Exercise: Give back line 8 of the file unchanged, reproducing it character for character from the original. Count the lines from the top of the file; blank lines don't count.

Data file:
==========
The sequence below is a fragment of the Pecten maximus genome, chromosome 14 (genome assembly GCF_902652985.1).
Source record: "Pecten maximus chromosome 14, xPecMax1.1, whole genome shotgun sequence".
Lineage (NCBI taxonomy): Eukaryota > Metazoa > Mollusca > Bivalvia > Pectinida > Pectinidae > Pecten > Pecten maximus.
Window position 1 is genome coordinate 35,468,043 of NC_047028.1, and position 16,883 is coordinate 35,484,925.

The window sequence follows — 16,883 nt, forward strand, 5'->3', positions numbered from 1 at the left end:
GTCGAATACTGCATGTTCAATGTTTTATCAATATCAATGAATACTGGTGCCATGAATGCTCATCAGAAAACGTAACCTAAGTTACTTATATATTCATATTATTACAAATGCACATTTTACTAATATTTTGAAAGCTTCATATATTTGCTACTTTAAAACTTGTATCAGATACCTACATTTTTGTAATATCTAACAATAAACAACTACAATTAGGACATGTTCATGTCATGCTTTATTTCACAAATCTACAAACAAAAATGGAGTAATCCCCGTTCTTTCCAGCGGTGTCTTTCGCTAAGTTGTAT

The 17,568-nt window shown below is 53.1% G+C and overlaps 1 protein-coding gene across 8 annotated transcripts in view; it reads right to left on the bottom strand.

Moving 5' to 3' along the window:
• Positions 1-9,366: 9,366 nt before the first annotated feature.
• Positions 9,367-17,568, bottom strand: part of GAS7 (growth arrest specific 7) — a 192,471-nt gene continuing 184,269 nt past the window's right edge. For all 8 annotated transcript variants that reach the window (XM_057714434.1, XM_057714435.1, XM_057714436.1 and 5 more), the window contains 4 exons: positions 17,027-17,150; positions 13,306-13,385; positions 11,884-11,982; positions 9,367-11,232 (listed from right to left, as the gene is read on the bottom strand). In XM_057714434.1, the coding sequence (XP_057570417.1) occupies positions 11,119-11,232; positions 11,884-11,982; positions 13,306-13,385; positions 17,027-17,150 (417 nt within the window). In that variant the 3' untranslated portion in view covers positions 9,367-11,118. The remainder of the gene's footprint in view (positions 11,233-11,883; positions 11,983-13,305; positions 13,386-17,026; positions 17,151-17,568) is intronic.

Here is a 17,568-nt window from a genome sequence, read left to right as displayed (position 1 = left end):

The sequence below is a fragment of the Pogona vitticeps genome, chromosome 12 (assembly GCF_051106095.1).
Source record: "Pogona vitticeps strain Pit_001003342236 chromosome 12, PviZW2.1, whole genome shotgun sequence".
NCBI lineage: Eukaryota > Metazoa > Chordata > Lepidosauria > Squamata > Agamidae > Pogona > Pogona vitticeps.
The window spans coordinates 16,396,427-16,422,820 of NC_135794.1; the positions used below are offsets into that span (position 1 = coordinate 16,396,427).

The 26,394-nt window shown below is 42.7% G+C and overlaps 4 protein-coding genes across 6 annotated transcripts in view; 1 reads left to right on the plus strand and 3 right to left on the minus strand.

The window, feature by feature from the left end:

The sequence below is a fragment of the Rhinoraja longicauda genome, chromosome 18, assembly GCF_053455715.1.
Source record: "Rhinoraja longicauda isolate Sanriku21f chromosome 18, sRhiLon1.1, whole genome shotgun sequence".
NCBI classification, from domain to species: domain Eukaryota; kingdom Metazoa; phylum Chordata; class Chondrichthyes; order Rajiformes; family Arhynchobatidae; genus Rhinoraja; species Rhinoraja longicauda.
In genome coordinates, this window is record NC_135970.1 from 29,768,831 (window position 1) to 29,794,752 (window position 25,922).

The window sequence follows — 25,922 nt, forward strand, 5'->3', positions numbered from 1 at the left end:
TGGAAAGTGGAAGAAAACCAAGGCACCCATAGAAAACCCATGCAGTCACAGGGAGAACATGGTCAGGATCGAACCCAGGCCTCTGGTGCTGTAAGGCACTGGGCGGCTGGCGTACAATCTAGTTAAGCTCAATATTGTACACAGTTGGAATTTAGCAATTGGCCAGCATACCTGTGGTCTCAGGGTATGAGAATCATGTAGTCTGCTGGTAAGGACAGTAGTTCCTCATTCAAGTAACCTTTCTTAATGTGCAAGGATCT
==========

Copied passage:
Moving 5' to 3' along the window: